Rise of the Plantfluencer: Bringing the Great Outdoors Home
The urban jungle trend has been around for some years now, but the confinement due to the recent pandemic has brought people closer to their leafy friends than ever. To help interior and lifestyle brands find their green fingers: A brief introduction to the plantfluencer phenomenon and how they’re bringing the great outdoors home.
In times of social distancing and home confinement, the balcony has taken centre stage. We all remember the viral videos of Italian and Spanish neighbours joining voices on the few square metres of outdoor space they were allowed to frequent during the toughest phase of the Covid-19 related lockdown. Whether one has a garden, terrace, balcony or just a simple window: People have started bringing the outdoors indoors, swapping their social life for a life with plants.
Trends come and go, but some really grow on us. So we reached out to Lina Juvens, researcher with the Belgian trend research and marketing agency Trendwolves, to find out just how relevant the urban jungle trend is. Who are the plantfluencers and how can interior and lifestyle brands benefit from engaging with them?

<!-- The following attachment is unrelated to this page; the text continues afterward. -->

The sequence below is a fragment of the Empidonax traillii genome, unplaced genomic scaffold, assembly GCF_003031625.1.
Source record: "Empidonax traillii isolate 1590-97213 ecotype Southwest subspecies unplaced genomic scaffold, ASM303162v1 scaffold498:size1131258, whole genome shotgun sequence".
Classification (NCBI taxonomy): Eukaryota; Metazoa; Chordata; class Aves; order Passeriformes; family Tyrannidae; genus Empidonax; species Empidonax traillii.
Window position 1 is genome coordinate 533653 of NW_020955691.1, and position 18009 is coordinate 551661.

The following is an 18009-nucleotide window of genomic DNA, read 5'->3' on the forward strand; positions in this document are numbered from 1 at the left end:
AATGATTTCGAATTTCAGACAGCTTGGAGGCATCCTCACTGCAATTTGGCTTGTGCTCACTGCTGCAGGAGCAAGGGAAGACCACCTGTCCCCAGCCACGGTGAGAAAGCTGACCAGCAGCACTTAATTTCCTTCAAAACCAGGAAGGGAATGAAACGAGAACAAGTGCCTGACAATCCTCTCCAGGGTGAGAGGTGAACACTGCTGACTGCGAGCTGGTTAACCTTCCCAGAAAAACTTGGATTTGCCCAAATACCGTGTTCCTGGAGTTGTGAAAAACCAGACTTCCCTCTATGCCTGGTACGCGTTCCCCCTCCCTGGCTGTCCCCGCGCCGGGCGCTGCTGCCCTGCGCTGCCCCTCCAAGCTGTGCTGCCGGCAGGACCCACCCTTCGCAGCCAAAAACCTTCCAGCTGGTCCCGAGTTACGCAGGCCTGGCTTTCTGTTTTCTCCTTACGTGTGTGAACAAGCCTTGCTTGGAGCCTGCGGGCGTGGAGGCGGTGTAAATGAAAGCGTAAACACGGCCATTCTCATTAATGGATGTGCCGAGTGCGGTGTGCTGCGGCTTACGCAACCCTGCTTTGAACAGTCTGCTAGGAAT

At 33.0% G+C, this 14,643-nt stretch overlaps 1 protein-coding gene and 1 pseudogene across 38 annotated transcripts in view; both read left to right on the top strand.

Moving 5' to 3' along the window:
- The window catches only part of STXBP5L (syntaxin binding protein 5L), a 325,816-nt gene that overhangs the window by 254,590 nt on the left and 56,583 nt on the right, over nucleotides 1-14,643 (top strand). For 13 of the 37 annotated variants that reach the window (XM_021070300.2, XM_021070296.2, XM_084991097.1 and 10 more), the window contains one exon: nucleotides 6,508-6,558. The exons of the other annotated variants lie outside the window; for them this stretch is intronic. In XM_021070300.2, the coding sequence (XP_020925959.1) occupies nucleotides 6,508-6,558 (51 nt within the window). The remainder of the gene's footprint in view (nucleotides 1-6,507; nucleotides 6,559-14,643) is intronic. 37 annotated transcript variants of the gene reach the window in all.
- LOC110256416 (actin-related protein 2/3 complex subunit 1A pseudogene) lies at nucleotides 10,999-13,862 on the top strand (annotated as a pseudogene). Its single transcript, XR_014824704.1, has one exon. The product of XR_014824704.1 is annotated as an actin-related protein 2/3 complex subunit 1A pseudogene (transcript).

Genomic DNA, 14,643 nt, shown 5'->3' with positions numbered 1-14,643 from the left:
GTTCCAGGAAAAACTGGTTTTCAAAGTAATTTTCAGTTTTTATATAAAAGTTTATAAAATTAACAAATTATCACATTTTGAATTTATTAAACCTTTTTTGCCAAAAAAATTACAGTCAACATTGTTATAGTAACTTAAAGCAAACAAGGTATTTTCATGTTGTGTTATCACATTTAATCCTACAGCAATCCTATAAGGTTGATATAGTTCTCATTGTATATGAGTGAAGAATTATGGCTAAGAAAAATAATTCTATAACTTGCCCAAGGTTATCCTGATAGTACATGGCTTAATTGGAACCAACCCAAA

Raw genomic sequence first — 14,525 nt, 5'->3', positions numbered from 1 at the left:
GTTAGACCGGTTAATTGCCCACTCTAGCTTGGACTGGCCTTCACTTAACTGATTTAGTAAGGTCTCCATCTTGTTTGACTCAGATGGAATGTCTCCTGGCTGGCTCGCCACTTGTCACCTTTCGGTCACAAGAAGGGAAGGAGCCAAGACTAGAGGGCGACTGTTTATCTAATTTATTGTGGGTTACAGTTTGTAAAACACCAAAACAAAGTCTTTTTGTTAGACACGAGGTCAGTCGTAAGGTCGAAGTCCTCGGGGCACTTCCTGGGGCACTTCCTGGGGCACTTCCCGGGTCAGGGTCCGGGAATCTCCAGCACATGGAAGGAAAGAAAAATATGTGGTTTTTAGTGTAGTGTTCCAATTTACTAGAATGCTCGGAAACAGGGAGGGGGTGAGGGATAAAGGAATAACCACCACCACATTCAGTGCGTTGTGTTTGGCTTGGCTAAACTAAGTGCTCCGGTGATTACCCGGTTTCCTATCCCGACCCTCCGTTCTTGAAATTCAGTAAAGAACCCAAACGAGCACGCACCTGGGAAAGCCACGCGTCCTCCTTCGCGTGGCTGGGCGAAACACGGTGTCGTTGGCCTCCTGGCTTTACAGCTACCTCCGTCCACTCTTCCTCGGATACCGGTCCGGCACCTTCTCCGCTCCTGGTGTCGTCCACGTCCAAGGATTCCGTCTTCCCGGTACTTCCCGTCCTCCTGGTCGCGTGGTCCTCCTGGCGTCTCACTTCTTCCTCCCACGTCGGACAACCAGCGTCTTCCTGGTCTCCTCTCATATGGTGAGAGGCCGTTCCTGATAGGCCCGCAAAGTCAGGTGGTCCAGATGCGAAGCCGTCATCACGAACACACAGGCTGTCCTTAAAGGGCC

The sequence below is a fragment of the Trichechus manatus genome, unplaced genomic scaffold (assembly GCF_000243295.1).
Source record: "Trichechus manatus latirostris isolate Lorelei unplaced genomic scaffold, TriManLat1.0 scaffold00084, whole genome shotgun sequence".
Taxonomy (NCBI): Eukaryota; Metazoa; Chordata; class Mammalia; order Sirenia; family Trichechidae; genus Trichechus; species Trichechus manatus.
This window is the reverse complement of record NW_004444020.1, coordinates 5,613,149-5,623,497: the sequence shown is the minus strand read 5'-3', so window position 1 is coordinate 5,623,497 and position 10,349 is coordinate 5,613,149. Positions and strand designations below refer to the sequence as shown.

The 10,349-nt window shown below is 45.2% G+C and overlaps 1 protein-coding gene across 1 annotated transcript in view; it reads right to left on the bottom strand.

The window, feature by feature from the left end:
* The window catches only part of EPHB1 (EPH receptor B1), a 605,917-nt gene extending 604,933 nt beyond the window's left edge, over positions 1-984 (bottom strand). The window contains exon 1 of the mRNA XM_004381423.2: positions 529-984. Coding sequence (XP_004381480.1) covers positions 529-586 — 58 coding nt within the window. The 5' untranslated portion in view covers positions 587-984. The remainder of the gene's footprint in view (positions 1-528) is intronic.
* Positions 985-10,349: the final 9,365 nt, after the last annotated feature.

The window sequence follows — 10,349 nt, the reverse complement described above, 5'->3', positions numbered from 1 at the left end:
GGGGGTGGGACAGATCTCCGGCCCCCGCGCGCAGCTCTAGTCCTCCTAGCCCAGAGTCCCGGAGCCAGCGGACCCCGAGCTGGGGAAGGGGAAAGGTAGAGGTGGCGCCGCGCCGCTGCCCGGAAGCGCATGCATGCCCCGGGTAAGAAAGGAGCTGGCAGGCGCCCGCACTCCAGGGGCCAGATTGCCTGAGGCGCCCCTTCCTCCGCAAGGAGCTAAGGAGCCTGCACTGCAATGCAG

Urban Jungle Trend
“The urban jungle trend has been around for a while and has its roots in the city where people living in small spaces were looking for quiet and peaceful retreats. They ended up creating those spaces in their own homes”, explains Lina.
Back in 2017, The New York Times writes, almost a quarter of the American houseplant shoppers were between 18 and 34 years old. “Part of this millennial indoor generation that is home in vibrant but often polluted cities, was also attracted by the air-purifying qualities of plants, following the advice of a NASA report”, Lina adds. The space agency actually conducted its ‘Interior Landscape Plants for Indoor Air Pollution Abatement’ study in 1989, but the green trend picked up and dusted it off decades later to find out about the clean air benefits of the Peace lily and the Florist’s chrysanthemum.